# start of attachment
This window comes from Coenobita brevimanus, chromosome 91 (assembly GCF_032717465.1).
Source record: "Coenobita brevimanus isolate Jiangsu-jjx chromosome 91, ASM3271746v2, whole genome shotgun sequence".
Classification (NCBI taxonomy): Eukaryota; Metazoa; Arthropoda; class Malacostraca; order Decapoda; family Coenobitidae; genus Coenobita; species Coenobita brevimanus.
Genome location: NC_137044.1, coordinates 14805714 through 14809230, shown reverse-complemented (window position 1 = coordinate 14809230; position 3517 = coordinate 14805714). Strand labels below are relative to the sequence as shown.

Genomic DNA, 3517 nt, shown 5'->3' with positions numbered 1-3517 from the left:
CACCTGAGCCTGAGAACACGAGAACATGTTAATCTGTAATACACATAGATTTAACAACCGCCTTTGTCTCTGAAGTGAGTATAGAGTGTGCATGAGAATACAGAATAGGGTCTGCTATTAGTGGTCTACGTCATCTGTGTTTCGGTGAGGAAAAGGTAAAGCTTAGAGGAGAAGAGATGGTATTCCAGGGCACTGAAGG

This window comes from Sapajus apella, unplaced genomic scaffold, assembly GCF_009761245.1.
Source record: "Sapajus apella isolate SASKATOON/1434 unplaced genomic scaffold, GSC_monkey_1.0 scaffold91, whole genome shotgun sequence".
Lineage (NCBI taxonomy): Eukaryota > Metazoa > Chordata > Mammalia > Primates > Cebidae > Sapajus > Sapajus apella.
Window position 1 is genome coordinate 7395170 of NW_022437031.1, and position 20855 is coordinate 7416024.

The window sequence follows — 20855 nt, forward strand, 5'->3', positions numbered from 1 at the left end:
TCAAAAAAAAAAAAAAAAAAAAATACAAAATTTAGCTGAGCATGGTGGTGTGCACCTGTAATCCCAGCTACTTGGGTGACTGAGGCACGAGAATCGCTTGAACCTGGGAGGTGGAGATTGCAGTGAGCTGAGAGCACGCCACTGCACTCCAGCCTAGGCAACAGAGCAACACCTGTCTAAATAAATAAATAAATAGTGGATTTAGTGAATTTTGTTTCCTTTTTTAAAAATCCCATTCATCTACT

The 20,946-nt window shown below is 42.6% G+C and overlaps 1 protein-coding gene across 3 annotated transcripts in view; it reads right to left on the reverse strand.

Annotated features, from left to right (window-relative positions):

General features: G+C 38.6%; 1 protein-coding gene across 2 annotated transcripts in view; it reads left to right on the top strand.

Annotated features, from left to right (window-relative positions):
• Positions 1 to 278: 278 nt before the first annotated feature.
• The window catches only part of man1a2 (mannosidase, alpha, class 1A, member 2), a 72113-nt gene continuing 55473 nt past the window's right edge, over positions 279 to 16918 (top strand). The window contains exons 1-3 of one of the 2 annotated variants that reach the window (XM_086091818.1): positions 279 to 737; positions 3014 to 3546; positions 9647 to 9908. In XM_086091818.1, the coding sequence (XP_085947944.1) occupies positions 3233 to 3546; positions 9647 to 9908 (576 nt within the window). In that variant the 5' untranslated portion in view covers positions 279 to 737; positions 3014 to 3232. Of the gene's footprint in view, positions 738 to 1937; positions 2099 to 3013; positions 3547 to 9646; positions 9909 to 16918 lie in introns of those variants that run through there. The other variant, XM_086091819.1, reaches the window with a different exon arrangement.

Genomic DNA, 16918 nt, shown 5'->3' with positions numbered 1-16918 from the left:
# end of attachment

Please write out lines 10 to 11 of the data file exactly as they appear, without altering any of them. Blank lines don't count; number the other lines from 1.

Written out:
Window position 1 is genome coordinate 7395170 of NW_022437031.1, and position 20855 is coordinate 7416024.

The window sequence follows — 20855 nt, forward strand, 5'->3', positions numbered from 1 at the left end: